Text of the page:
During your time living in New York, you’ve done several neighborhood food tours. Which region provided your favorite dining experience in the city and what would you eat? What is one neighborhood that most tourists might not know about that you’d recommend foodies who like to get off the beaten track make time to visit?
I really enjoyed the food tour I took in Greenwich Village. I was shocked by the number of things (both food and history-wise) I didn’t know about a neighborhood I already frequently visited in my daily life. Not to mention that I could go for a cannoli from Rocco’s Pastry Shop pretty much any day at any time! I’ve heard wonderful things about food tours in neighborhoods all over the city, so my advice would be to take one in a neighborhood you’ve never been to before – whether it be Greenwich Village or perhaps the Lower East Side, Nolita or even Harlem!
From Eric Ripert to Daniel Boulud to David Chang to countless others, many of the world’s culinary giants now call New York City home or have a restaurant in the city. If you could sit down to dinner with any of the city’s heavy hitters, who would you choose (and why!) and what would you order?
This one is easy. Sticking to my love of French cuisine, I would love to meet Daniel Boulud and dine at his flagship restaurant Daniel. I would order their “off the menu” item, Canard a la Presse, or pressed duck that is prepared tableside. I learned about this dish while watching the Last Supper episode of The Best Thing I Ever Ate on Food Network. Ted Allen ordered this dish, and I’ve never been able to get it out of my head.
For those who’d like to try a quintessential New York baked good but want to try something other than a bagel (those are better in Long Island anyway, right?) or the staid black & white cookie, what would you recommend and where should we get it?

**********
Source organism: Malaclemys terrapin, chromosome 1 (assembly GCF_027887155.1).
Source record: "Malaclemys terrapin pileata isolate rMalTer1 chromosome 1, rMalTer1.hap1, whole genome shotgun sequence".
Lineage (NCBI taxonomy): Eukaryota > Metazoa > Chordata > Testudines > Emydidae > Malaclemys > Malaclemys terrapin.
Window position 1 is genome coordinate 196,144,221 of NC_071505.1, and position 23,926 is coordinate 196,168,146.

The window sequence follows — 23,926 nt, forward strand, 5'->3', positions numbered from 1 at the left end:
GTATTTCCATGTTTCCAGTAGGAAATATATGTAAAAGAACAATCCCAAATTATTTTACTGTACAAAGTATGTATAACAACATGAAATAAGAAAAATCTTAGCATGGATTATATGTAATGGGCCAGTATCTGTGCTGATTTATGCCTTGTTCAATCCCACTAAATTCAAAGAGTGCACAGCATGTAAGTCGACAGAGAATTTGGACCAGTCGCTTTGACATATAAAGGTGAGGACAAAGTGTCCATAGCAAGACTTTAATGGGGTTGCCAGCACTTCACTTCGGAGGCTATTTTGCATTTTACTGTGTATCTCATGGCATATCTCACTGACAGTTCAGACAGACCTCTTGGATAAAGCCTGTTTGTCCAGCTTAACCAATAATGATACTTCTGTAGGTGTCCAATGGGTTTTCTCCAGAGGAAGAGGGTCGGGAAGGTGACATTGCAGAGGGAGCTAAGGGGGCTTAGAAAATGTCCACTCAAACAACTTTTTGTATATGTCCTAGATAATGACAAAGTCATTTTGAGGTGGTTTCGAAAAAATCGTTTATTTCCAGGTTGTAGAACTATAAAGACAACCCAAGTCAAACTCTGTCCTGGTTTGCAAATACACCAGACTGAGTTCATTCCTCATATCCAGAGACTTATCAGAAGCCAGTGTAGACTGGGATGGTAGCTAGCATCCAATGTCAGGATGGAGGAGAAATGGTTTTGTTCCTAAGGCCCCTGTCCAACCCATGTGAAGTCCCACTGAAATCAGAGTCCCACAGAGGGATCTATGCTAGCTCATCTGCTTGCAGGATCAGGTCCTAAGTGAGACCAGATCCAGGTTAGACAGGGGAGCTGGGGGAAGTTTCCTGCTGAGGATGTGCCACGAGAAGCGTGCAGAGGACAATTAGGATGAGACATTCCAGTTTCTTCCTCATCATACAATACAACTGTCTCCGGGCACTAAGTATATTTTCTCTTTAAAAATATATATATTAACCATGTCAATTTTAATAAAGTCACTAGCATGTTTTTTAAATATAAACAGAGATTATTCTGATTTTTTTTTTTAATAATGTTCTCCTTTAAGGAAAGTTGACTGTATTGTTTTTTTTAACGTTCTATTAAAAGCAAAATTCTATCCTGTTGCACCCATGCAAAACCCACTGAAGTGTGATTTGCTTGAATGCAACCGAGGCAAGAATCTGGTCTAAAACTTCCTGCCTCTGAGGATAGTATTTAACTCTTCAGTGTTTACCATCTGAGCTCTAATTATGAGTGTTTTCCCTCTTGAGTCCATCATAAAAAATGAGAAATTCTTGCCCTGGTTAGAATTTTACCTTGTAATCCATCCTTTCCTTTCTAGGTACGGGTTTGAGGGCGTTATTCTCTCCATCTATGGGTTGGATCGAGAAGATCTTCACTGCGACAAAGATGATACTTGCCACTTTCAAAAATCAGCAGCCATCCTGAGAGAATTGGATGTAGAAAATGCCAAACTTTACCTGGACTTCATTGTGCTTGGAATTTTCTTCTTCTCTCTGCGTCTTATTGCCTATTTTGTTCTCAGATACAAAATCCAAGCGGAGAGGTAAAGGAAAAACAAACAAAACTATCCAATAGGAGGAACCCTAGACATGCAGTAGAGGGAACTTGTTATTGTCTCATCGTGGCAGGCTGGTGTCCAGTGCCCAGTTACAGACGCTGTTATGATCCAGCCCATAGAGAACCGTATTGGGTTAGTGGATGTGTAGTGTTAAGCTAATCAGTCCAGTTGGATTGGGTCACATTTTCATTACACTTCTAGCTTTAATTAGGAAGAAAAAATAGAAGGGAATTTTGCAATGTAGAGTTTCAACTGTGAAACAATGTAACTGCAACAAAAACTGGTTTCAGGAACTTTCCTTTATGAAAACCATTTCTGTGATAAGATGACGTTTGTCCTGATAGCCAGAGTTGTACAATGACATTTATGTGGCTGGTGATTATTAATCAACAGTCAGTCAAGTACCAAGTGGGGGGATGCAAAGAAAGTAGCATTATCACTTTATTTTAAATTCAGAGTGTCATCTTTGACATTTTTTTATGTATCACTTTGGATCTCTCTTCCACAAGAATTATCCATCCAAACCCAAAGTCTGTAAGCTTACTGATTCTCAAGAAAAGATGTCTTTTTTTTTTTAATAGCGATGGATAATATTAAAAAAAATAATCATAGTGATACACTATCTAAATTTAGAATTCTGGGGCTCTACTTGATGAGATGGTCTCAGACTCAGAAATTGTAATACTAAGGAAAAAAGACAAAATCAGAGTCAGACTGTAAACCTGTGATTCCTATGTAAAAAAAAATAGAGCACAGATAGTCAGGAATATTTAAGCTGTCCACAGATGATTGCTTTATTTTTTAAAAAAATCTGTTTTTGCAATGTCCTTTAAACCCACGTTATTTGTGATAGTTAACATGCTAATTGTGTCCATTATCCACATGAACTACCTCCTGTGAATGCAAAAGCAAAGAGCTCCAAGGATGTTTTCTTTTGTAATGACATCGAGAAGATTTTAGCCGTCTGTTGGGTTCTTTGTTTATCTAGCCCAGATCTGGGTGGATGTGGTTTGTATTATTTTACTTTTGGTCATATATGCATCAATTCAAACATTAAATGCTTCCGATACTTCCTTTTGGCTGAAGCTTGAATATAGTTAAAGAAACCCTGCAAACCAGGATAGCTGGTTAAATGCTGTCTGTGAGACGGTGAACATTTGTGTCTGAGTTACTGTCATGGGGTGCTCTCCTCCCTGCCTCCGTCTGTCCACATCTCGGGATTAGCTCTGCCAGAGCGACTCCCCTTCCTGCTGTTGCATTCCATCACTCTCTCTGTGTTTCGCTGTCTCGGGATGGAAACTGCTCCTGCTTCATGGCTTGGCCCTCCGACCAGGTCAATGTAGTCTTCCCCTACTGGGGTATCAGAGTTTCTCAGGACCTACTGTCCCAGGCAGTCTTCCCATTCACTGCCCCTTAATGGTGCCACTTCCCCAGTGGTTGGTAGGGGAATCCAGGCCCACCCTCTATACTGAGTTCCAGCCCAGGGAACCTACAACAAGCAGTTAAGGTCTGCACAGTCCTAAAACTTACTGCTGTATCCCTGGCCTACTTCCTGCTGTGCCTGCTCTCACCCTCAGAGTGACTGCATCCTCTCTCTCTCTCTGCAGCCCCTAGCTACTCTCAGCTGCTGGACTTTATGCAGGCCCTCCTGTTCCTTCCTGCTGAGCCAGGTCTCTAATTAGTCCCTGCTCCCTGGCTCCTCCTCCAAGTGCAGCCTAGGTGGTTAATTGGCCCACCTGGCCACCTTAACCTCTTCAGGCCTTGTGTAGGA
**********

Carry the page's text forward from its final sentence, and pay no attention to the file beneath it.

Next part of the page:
I’d recommend getting a cupcake from Magnolias. Though they are now branching out into more locations, their original shop in the West Village is worth the visit. If you’re not a fan of cupcakes, they also have a banana pudding to rave about!
You’re also something of an oenophile, so let’s talk wine pairings! I’ll give you a few scenarios, you tell us where in New York City you would go and what you’d recommend drinking.
1) A lazy weekend afternoon following a trip to a museum: Go to Hundred Acres for brunch. Brunch runs through 3pm both weekend days, and the restaurant takes reservations (which is not common for brunch). They have an impressive wine list, and they serve all the classic brunch cocktails. For a twist I recommend their Grapefruit Cooler.
2) A picnic in a park: I’d recommend getting your picnic goods from Citarella on 75th Street and Broadway. Upstairs they have a wonderful selection of meats, cheeses and olives. From there, you can take your picnic to Sheeps Meadow in Central Park, which is just a short walk away. I cannot recommend a wine pairing here because unfortunately drinking alcohol in Central Park (and I believe all other city parks) is not allowed. However, the picnic experience is worth it even without the wine.
3) Stepping back in time to another decade: I’d send you back to the 20s’ at Flûte Midtown. This champagne lounge was once a real speakeasy. I’d recommend getting one of their tasting flights to compare different champagnes.
4) A romantic night out, preferably with a killer view: I’d arrange go out on a sailboat at sunset, many of which I’ve found offer wine on board!
5) A place to live out your “I’m a trendy New Yorker” fantasies: I’d go to Corkbuzz in Union Square. I recommend chatting with your server to pick your wine. Everyone has different taste in wine, and the servers at Corkbuzz are fantastic at figuring out what types of wine suit each palate.
Thank you so much to Christina for taking the time to make us endlessly envious of her New York City life and for reminding us that there is more to food than Asian cuisine! I mean, hotdogs? Oh how we’ve missed thee! At least we can get cupcakes here in Ho Chi Minh City!
ATTENTION FELLOW FOODIES! Want to be featured in a future installment of Chewing the Fat? Great! We’re looking for new people to dish about dining with! As I said above, you don’t have to be a long-term traveler, or even have your own blog to participate; all you need is a healthy appetite and an appreciation for food. Contact Us letting us know that you’re interested in taking part in this series, and we’ll get back to you with all the information you need to get started.